Wednesday, Dec. 10, 1997 | 11:09 a.m.
Five years ago fifth-grade teacher Sharon Pearson and her student, Eric Cummins, "discovered" the JASON Project together during a live broadcast of a site expedition.
That was when the Clark County School District began participating in the technology and science program. Each year it culminates in one or more expeditions, which bring a small number of student and teacher "argonauts" from across the nation together to assist scientists and researchers with experiments at the expedition site.
Hundreds of thousands of students across the country participate in the JASON project classroom curriculum throughout the school year and view the experiments conducted at the sites during the live broadcasts.
It seems only fitting then that Cummins, now a sophomore at Faith Lutheran Junior/Senior High School, and Pearson, a fifth-grade teacher at Eisenberg Elementary, have been chosen to represent Clark County as student and teacher argonauts for the next JASON Project site expedition to Monterey Bay, Calif., in March.
"I've wanted to do this ever since I saw those other kids" who were student argonauts in the first live JASON broadcast he saw with Pearson, Cummins said. "I'm way glad I was chosen."
A special treat for Cummins will be to work with the founder of the JASON Project, Robert Ballard, a scientist that also opened up the sea world to him. When Cummins was in the third grade he was given Ballard's book, "Exploring the Titanic," and has been fascinated by shipwrecks ever since. Cummins plans to be an oceanographer.
He's especially glad Pearson will be his teacher argonaut because of the friendship the two have established over the years.
"This couldn't be more perfect," Cummins said. "When they told me I had been chosen they said, 'You know you're going to have to work with your teacher argonaut.' I said ,'No problem. There's nobody I'd rather work with, she's my friend.'"
And Pearson couldn't be happier with the student argonaut selection.
"I'm thrilled to pieces that he'll be there," she said, noting that Cummins will participate in the first week of the expedition and she will take part in the second week, their time only overlapping for a few days.
And she shares Cummins enthusiasm for being chosen as an argonaut.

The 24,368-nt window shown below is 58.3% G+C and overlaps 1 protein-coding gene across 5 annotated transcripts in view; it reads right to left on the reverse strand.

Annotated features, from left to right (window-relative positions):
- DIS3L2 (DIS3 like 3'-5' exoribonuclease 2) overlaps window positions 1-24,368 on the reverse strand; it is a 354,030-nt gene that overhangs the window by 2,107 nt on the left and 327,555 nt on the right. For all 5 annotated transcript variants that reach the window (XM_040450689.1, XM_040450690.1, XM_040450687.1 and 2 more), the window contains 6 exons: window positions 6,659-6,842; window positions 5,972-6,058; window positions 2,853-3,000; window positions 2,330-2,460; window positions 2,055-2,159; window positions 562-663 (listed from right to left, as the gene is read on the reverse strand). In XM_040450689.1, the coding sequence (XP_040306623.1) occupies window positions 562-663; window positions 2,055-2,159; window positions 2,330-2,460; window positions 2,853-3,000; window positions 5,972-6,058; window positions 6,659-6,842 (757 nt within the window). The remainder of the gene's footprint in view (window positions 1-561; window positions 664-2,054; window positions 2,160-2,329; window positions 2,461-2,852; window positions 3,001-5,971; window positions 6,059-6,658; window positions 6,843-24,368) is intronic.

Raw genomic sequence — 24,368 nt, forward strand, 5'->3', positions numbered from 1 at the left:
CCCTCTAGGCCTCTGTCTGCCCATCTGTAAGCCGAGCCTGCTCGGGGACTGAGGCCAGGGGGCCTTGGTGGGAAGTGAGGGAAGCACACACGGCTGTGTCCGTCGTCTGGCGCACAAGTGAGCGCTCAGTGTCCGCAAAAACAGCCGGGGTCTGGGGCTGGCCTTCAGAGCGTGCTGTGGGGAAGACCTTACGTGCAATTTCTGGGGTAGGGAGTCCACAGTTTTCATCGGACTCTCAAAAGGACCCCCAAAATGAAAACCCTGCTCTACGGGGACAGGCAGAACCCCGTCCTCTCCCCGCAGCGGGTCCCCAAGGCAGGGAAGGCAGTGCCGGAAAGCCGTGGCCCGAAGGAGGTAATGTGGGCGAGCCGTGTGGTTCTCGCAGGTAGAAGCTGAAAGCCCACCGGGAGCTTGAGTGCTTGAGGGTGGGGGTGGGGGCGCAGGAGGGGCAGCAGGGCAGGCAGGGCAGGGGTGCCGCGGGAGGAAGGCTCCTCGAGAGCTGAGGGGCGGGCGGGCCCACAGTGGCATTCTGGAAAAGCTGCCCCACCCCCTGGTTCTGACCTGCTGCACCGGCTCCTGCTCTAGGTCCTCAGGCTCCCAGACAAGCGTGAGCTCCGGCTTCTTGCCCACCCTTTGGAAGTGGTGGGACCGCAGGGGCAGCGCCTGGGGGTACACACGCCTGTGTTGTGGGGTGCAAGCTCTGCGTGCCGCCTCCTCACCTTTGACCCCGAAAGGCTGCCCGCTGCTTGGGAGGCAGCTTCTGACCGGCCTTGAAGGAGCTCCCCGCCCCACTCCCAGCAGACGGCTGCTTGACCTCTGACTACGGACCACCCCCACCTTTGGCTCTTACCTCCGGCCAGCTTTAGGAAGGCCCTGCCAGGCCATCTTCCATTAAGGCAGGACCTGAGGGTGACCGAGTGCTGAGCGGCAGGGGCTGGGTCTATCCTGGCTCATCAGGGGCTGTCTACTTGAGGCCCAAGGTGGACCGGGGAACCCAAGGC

"I remember the first time I saw the broadcast. I walked into the room and I was just awestruck," she said.
Pearson said ever since that first viewing she has been a believer in the JASON Project and how it encourages students to pursue a career in the field of science.
Being chosen as a teacher argonaut is "a dream come true, and sometimes you don't expect dreams to come true," Pearson said.
This year's expedition will focus on studying kelp forests, something Cummins admits he knows little about.
"I know nothing about kelp except your feet get tangled up when you swim in it," Cummins said.
He could learn a few things from Pearson's class.
On a recent visit to her classroom, Pearson's students passed around specimens of kelp that Pearson had arranged to be delivered to the school for the JASON curriculum lessons. Students, who had already done research on the plant, eagerly shot their hands up when Pearson asked questions about the kelp, and took delight in measuring and analyzing kelp segments.
"I really like it when she brings in stuff we can touch and have contact with," said 10-year-old Don Peat. "She doesn't just do the JASON Project curriculum, she lets us do experiments and we learn a lot more that way."
Peat's mother, Maria, also praised the way Pearson made learning come alive for her students.
"She comes in here with so much energy, it's contagious," Peat said. "She lets them do hands-on experiments and really lets them explore. We all love her."
"I've just learned so much stuff," during the JASON studies, said 10-year-old Kandace Leavitt. "The most interesting has been finding out about kelp and the creatures that live in it."
She said before her JASON Project studies she didn't even know kelp forests existed, or that fish, sponges, stingrays, jellyfish, octopus, shrimp and lobsters live in the forests.
Pearson's students are counting on her to bring back even more information for them when she returns from the expedition to Monterey.
"She's been known to tell everything, she just can't keep stuff in," Don Peat said. He predicted that when Pearson is in Monterey, "She'll be so overwhelmed with joy, she won't be able to keep it in and will want to come back and share everything with us."